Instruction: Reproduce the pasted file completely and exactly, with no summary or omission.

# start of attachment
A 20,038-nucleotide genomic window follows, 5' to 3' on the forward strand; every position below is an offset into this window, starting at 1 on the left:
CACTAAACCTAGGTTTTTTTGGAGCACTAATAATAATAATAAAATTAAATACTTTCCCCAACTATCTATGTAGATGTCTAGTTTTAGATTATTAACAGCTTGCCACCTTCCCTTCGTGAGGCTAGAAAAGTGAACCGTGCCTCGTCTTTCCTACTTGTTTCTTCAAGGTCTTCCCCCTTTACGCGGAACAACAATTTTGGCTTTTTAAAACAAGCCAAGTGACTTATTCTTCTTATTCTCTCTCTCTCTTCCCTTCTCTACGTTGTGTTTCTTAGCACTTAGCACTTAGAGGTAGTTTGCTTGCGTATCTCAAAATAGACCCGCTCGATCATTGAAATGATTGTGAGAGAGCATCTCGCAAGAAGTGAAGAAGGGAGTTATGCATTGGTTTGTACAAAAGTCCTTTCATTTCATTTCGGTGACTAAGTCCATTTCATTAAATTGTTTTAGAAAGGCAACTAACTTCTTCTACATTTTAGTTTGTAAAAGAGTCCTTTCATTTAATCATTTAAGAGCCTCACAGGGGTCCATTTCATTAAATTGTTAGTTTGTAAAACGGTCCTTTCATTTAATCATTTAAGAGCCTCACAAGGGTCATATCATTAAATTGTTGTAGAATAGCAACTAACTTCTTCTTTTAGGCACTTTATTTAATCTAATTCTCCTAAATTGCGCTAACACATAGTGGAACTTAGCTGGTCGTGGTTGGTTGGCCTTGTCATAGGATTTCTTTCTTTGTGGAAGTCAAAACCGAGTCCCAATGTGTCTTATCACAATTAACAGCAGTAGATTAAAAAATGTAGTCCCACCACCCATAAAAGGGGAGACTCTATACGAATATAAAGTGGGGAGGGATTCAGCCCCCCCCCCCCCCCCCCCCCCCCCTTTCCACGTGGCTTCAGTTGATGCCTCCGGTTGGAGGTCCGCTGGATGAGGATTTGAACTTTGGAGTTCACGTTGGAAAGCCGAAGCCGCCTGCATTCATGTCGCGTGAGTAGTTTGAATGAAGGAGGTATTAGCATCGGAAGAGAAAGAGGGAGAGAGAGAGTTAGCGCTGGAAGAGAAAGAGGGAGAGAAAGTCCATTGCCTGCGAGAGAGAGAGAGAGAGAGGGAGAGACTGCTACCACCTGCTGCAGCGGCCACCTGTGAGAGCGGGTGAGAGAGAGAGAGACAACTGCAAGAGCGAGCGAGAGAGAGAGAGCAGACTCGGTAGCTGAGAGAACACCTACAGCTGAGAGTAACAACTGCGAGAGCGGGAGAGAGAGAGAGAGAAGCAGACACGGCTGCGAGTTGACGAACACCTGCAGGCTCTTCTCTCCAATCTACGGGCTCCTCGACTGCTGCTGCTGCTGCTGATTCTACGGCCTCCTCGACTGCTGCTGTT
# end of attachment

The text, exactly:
A 20,038-nucleotide genomic window follows, 5' to 3' on the forward strand; every position below is an offset into this window, starting at 1 on the left:
CACTAAACCTAGGTTTTTTTGGAGCACTAATAATAATAATAAAATTAAATACTTTCCCCAACTATCTATGTAGATGTCTAGTTTTAGATTATTAACAGCTTGCCACCTTCCCTTCGTGAGGCTAGAAAAGTGAACCGTGCCTCGTCTTTCCTACTTGTTTCTTCAAGGTCTTCCCCCTTTACGCGGAACAACAATTTTGGCTTTTTAAAACAAGCCAAGTGACTTATTCTTCTTATTCTCTCTCTCTCTTCCCTTCTCTACGTTGTGTTTCTTAGCACTTAGCACTTAGAGGTAGTTTGCTTGCGTATCTCAAAATAGACCCGCTCGATCATTGAAATGATTGTGAGAGAGCATCTCGCAAGAAGTGAAGAAGGGAGTTATGCATTGGTTTGTACAAAAGTCCTTTCATTTCATTTCGGTGACTAAGTCCATTTCATTAAATTGTTTTAGAAAGGCAACTAACTTCTTCTACATTTTAGTTTGTAAAAGAGTCCTTTCATTTAATCATTTAAGAGCCTCACAGGGGTCCATTTCATTAAATTGTTAGTTTGTAAAACGGTCCTTTCATTTAATCATTTAAGAGCCTCACAAGGGTCATATCATTAAATTGTTGTAGAATAGCAACTAACTTCTTCTTTTAGGCACTTTATTTAATCTAATTCTCCTAAATTGCGCTAACACATAGTGGAACTTAGCTGGTCGTGGTTGGTTGGCCTTGTCATAGGATTTCTTTCTTTGTGGAAGTCAAAACCGAGTCCCAATGTGTCTTATCACAATTAACAGCAGTAGATTAAAAAATGTAGTCCCACCACCCATAAAAGGGGAGACTCTATACGAATATAAAGTGGGGAGGGATTCAGCCCCCCCCCCCCCCCCCCCCCCCCCTTTCCACGTGGCTTCAGTTGATGCCTCCGGTTGGAGGTCCGCTGGATGAGGATTTGAACTTTGGAGTTCACGTTGGAAAGCCGAAGCCGCCTGCATTCATGTCGCGTGAGTAGTTTGAATGAAGGAGGTATTAGCATCGGAAGAGAAAGAGGGAGAGAGAGAGTTAGCGCTGGAAGAGAAAGAGGGAGAGAAAGTCCATTGCCTGCGAGAGAGAGAGAGAGAGAGGGAGAGACTGCTACCACCTGCTGCAGCGGCCACCTGTGAGAGCGGGTGAGAGAGAGAGAGACAACTGCAAGAGCGAGCGAGAGAGAGAGAGCAGACTCGGTAGCTGAGAGAACACCTACAGCTGAGAGTAACAACTGCGAGAGCGGGAGAGAGAGAGAGAGAAGCAGACACGGCTGCGAGTTGACGAACACCTGCAGGCTCTTCTCTCCAATCTACGGGCTCCTCGACTGCTGCTGCTGCTGCTGATTCTACGGCCTCCTCGACTGCTGCTGTT